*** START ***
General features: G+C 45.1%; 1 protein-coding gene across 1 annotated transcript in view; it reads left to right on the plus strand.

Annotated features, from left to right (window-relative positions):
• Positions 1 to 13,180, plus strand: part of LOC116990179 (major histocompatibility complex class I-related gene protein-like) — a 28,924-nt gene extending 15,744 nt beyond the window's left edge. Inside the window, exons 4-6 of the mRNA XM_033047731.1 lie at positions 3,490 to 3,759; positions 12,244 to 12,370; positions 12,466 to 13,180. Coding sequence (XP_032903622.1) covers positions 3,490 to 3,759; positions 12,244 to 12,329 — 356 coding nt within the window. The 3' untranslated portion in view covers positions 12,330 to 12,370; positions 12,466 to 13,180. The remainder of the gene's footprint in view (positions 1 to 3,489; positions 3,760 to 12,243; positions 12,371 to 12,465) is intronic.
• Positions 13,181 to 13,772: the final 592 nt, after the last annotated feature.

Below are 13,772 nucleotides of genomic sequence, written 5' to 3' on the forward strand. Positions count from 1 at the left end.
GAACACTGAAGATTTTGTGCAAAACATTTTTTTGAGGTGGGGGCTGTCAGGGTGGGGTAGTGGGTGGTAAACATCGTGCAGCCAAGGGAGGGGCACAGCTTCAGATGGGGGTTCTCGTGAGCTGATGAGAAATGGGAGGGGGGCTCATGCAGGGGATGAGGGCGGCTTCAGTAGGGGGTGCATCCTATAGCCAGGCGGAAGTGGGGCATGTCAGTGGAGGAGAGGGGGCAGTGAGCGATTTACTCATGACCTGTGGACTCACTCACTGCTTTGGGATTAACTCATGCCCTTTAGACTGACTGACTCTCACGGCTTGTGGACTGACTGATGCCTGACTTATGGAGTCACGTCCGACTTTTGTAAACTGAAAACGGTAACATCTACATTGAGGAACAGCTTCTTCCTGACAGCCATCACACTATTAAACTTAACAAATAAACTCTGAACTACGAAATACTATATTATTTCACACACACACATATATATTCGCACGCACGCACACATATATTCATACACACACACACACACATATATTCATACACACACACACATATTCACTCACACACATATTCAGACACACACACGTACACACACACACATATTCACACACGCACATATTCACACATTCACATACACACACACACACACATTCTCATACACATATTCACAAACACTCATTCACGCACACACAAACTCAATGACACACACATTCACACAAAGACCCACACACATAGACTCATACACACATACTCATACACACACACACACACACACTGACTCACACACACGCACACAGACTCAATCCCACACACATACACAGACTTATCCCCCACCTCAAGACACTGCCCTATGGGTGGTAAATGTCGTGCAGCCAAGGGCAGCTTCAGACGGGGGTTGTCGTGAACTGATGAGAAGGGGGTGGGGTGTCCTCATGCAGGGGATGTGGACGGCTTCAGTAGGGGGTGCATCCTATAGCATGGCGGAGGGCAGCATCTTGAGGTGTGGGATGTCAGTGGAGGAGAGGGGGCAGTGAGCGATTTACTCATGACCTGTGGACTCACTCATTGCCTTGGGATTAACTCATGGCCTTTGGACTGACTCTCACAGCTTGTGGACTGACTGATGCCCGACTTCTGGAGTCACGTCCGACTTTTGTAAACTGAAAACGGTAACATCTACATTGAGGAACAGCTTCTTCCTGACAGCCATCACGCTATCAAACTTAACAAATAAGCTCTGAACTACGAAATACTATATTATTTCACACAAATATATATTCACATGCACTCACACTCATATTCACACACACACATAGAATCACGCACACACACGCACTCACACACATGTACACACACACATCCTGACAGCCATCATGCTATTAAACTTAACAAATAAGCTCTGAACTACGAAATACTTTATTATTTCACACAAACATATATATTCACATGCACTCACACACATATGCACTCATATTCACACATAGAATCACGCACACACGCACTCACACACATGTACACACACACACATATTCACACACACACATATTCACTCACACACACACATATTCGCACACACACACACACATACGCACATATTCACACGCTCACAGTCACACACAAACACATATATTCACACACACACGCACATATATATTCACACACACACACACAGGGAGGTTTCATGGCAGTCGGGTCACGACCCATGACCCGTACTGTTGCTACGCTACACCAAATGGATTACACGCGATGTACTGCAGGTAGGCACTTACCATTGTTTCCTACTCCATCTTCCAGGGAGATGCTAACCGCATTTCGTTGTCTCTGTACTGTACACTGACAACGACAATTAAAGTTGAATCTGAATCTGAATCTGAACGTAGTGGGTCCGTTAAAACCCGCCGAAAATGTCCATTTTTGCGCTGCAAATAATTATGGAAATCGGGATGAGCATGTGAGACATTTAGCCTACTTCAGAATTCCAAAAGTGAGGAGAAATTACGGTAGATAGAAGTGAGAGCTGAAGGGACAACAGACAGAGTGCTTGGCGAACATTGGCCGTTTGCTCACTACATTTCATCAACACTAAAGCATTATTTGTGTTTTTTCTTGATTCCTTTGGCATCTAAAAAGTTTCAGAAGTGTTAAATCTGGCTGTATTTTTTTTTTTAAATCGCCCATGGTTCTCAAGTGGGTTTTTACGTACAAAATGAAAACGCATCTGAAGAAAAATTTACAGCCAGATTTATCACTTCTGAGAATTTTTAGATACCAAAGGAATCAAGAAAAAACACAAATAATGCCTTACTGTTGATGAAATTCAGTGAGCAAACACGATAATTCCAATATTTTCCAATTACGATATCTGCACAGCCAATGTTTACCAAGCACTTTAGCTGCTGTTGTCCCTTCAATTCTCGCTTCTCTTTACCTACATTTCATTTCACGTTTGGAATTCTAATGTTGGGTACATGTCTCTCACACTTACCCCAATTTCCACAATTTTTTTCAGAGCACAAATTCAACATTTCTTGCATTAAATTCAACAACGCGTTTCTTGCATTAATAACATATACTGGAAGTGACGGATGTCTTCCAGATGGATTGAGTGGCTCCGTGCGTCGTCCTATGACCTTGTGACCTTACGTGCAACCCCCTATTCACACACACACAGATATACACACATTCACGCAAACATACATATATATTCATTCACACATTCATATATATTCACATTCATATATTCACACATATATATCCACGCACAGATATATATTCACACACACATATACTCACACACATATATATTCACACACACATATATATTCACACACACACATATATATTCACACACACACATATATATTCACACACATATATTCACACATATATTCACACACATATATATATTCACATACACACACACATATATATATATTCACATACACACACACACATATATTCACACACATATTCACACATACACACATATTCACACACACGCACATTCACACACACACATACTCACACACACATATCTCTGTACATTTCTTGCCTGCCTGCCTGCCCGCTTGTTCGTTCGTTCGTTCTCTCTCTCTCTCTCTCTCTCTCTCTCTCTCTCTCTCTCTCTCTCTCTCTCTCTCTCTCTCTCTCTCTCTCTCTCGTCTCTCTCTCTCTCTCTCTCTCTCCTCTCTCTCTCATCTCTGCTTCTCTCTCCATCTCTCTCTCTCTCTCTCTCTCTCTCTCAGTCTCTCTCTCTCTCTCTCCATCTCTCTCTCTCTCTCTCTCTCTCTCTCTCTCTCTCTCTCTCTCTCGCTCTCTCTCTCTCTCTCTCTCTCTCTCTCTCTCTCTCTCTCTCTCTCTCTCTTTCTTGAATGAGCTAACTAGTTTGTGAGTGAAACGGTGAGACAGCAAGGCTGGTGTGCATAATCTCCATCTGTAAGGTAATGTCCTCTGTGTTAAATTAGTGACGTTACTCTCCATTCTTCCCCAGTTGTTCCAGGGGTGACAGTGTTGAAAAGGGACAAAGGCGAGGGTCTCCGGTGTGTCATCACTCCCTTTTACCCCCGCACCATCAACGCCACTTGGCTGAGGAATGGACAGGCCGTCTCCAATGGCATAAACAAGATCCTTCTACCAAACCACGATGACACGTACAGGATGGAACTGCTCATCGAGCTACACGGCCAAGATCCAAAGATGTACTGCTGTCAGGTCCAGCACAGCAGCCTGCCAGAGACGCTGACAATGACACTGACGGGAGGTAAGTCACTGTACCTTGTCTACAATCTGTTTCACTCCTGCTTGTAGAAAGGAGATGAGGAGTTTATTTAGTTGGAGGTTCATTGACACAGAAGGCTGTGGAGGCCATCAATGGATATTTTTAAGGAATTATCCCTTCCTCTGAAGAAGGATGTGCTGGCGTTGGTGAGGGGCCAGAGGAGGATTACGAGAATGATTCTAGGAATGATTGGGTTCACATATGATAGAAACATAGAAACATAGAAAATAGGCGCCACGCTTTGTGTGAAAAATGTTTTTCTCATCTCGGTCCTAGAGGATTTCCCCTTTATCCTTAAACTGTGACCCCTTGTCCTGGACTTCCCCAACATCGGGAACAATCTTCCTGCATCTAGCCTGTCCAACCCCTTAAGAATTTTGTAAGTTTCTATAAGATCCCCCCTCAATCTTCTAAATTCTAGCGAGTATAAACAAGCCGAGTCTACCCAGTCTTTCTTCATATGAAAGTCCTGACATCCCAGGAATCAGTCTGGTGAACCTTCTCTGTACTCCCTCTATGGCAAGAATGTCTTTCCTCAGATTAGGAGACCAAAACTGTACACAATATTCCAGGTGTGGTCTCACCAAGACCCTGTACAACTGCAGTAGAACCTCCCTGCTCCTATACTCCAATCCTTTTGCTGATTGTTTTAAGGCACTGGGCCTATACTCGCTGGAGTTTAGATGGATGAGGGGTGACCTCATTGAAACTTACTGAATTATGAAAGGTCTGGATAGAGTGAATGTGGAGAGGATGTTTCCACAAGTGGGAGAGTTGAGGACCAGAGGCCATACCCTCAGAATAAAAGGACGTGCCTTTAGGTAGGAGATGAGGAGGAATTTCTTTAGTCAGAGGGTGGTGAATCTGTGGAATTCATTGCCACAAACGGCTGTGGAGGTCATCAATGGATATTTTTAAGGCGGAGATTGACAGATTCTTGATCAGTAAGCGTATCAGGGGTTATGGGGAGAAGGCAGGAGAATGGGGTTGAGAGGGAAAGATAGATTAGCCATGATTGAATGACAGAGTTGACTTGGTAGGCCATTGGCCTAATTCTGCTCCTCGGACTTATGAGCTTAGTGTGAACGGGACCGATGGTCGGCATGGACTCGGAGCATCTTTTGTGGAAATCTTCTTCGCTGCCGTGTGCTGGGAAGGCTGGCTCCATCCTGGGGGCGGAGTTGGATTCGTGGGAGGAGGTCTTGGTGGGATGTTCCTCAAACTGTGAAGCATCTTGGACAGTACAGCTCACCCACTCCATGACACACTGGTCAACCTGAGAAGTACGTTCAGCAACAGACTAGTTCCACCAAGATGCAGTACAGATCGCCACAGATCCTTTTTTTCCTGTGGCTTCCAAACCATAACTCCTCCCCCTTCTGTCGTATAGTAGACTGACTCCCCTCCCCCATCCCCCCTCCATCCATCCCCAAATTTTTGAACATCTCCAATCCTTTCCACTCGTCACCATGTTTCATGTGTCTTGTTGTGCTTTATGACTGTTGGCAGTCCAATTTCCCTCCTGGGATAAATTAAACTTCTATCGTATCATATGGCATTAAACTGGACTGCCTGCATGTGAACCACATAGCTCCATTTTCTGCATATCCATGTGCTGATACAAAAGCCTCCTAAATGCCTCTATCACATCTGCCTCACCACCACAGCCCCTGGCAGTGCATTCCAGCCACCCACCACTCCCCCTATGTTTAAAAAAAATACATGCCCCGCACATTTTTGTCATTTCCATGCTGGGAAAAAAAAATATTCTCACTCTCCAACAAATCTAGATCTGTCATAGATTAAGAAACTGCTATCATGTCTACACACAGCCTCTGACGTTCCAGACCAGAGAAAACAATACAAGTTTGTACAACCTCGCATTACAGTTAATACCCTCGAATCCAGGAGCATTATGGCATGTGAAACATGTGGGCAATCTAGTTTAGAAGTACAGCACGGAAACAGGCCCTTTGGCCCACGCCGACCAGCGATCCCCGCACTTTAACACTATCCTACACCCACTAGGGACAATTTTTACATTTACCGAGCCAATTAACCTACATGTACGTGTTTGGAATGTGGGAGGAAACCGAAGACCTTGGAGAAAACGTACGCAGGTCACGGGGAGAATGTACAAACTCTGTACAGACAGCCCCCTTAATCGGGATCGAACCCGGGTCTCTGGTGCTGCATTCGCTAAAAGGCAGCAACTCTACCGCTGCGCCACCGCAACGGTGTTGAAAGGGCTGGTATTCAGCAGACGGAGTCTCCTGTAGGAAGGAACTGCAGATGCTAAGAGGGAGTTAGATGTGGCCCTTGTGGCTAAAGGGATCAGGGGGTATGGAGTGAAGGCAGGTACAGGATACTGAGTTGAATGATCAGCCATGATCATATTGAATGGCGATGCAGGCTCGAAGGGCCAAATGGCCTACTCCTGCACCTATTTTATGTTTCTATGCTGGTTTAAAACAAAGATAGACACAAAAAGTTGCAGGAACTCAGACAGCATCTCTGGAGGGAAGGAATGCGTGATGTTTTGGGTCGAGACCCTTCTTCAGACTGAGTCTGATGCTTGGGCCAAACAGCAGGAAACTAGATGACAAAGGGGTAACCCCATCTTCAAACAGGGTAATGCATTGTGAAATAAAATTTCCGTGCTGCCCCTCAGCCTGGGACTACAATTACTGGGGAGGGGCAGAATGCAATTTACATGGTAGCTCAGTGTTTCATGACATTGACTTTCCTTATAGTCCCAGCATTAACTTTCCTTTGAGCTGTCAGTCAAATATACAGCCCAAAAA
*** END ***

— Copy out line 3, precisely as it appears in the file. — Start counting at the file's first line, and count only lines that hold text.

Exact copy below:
• Positions 1 to 13,180, plus strand: part of LOC116990179 (major histocompatibility complex class I-related gene protein-like) — a 28,924-nt gene extending 15,744 nt beyond the window's left edge. Inside the window, exons 4-6 of the mRNA XM_033047731.1 lie at positions 3,490 to 3,759; positions 12,244 to 12,370; positions 12,466 to 13,180. Coding sequence (XP_032903622.1) covers positions 3,490 to 3,759; positions 12,244 to 12,329 — 356 coding nt within the window. The 3' untranslated portion in view covers positions 12,330 to 12,370; positions 12,466 to 13,180. The remainder of the gene's footprint in view (positions 1 to 3,489; positions 3,760 to 12,243; positions 12,371 to 12,465) is intronic.